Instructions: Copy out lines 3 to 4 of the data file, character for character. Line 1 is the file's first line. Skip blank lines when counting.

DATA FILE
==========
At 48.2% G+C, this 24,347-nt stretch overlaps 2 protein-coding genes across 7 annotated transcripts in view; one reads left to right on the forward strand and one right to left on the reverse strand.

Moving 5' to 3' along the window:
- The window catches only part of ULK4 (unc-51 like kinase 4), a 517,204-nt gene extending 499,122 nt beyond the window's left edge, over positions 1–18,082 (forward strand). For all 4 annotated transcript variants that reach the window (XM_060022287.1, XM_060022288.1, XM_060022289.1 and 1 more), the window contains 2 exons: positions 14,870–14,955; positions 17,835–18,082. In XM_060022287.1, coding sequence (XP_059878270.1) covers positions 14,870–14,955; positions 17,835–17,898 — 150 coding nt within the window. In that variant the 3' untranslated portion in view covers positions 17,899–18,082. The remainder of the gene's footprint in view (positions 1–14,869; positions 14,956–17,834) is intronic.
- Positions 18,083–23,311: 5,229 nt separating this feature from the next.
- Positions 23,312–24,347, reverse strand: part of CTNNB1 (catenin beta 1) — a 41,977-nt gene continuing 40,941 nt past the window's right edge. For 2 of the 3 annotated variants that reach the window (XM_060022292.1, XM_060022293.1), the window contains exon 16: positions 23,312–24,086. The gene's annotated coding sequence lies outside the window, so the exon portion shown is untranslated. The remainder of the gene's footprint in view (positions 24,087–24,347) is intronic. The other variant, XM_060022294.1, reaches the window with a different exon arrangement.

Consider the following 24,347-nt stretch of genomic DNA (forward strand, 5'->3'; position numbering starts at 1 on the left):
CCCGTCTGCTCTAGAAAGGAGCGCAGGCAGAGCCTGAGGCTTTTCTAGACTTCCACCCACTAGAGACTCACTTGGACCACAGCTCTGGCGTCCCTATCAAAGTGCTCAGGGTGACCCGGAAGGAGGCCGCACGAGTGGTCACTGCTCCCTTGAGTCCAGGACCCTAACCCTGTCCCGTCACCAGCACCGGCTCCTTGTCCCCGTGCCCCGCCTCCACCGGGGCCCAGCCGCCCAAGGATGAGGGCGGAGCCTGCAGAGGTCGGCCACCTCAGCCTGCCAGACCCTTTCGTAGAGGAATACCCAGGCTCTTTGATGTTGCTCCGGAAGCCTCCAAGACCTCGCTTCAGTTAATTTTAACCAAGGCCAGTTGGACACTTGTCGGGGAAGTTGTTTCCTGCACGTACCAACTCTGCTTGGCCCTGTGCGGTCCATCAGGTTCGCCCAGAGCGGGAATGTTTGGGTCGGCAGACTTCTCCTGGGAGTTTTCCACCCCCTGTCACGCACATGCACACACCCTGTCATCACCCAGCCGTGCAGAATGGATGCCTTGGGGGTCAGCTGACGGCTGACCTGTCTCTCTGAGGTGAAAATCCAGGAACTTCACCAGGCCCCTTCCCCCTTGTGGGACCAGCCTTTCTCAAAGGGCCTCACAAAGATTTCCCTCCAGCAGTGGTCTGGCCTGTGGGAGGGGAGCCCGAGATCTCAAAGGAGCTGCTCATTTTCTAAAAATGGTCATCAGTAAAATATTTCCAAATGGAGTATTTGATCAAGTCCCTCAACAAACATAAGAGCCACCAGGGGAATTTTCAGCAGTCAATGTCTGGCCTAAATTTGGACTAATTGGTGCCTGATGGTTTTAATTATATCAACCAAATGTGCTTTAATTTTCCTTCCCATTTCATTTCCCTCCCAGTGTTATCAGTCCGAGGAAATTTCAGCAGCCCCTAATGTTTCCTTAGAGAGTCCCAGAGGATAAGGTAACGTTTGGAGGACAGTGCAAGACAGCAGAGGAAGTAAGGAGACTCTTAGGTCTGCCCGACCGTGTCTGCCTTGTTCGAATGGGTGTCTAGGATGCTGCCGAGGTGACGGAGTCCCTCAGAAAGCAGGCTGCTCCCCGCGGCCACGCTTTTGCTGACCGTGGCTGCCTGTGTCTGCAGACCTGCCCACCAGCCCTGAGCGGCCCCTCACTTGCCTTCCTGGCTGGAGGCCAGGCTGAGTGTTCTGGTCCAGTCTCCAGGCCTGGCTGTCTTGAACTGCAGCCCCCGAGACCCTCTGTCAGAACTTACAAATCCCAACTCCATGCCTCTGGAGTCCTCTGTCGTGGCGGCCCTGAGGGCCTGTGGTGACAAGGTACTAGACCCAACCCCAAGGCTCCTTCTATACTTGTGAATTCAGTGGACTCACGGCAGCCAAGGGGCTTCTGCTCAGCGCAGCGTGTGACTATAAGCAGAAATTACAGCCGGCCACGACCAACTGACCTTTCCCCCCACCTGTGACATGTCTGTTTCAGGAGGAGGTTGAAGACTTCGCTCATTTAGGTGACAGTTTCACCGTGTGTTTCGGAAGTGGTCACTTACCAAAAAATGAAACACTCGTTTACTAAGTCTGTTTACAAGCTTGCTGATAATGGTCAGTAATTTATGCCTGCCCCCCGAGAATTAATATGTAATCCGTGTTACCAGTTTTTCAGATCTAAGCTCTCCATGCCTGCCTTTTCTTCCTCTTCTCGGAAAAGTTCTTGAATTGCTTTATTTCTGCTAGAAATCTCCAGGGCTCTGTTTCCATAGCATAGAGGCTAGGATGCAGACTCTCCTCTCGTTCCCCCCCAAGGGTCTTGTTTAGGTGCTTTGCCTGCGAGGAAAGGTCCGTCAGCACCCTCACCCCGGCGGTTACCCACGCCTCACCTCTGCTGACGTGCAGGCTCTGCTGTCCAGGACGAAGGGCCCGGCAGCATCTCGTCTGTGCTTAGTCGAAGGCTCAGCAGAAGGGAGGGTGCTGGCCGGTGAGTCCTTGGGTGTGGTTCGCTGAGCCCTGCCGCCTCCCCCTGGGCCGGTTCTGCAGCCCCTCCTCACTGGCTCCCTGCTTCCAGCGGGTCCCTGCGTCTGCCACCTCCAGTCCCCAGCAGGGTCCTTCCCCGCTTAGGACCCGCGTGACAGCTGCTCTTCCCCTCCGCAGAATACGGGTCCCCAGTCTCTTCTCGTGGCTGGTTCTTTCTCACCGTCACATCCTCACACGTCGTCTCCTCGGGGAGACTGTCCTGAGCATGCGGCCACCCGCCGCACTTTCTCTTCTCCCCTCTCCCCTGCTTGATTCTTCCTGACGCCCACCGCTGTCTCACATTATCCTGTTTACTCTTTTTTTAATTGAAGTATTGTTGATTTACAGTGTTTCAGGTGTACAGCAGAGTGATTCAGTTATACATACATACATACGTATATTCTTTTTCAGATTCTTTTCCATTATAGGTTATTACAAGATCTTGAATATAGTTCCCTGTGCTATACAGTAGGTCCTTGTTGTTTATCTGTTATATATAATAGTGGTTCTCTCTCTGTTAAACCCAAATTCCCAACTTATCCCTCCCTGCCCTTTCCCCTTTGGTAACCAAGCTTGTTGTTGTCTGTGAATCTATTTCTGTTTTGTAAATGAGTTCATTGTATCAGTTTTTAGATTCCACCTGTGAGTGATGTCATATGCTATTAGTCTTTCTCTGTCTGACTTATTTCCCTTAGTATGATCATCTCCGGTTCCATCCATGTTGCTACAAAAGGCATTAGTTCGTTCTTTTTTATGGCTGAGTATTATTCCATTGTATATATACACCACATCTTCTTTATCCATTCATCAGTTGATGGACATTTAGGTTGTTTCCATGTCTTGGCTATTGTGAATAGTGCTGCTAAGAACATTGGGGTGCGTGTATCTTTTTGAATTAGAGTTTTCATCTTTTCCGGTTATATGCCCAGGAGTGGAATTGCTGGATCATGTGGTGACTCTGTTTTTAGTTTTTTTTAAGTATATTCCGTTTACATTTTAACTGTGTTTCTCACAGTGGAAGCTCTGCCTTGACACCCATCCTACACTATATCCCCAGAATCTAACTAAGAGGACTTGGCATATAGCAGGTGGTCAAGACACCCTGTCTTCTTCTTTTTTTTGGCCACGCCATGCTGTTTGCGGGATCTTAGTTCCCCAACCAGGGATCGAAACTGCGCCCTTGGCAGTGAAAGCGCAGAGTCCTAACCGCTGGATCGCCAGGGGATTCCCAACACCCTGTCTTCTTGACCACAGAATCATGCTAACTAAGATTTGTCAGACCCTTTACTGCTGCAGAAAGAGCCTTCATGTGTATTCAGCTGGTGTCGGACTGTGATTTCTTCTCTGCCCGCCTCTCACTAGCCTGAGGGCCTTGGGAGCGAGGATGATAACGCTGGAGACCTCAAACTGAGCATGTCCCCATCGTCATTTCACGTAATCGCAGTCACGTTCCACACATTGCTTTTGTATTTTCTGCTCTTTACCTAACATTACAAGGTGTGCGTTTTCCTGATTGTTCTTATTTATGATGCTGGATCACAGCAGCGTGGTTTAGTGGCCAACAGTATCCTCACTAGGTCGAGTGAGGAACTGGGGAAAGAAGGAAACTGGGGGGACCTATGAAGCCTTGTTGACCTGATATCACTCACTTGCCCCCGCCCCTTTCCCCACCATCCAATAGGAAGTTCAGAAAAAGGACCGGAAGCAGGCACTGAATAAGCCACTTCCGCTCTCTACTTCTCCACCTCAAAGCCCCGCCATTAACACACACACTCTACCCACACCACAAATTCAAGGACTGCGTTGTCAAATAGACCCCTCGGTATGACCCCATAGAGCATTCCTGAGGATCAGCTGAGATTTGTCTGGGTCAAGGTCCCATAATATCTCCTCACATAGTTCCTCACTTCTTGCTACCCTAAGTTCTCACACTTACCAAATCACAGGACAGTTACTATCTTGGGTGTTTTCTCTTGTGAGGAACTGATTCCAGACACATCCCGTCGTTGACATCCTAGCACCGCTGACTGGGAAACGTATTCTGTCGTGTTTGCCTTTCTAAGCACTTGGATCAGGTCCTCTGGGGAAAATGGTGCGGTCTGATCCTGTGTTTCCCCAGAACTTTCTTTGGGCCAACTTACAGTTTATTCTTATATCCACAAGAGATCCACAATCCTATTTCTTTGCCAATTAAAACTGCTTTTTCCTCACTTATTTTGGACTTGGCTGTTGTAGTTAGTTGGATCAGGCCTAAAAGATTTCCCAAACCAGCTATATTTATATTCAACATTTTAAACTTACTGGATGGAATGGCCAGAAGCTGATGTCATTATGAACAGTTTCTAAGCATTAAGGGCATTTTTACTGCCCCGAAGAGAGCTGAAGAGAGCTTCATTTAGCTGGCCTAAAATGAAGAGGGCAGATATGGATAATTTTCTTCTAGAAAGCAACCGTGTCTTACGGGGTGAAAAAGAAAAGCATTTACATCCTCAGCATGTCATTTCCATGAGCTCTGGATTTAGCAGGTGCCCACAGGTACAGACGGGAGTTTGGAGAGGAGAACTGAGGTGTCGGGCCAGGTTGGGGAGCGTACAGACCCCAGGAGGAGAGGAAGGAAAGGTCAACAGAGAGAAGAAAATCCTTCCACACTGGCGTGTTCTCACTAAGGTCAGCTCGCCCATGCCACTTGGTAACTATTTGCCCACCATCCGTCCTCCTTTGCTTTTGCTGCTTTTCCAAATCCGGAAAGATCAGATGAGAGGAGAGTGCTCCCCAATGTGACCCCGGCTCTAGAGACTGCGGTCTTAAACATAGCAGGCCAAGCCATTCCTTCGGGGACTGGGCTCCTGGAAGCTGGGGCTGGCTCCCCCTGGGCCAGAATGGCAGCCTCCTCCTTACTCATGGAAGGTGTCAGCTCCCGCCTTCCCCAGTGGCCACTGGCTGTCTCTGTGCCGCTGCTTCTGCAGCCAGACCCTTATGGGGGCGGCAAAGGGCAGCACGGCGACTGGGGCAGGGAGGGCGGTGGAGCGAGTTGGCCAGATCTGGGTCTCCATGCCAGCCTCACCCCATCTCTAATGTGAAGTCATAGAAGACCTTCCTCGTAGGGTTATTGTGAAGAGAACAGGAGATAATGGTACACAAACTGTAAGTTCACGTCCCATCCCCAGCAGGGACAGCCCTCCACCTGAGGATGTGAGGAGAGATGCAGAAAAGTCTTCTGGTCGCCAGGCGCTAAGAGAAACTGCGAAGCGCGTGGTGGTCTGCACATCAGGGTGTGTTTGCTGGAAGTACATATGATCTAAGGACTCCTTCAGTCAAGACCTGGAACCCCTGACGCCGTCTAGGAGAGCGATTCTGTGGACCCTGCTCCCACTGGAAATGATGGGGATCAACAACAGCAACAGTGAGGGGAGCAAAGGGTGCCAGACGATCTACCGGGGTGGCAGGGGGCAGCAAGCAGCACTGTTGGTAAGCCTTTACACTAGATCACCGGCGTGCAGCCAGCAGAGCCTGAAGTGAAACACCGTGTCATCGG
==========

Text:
- The window catches only part of ULK4 (unc-51 like kinase 4), a 517,204-nt gene extending 499,122 nt beyond the window's left edge, over positions 1–18,082 (forward strand). For all 4 annotated transcript variants that reach the window (XM_060022287.1, XM_060022288.1, XM_060022289.1 and 1 more), the window contains 2 exons: positions 14,870–14,955; positions 17,835–18,082. In XM_060022287.1, coding sequence (XP_059878270.1) covers positions 14,870–14,955; positions 17,835–17,898 — 150 coding nt within the window. In that variant the 3' untranslated portion in view covers positions 17,899–18,082. The remainder of the gene's footprint in view (positions 1–14,869; positions 14,956–17,834) is intronic.
- Positions 18,083–23,311: 5,229 nt separating this feature from the next.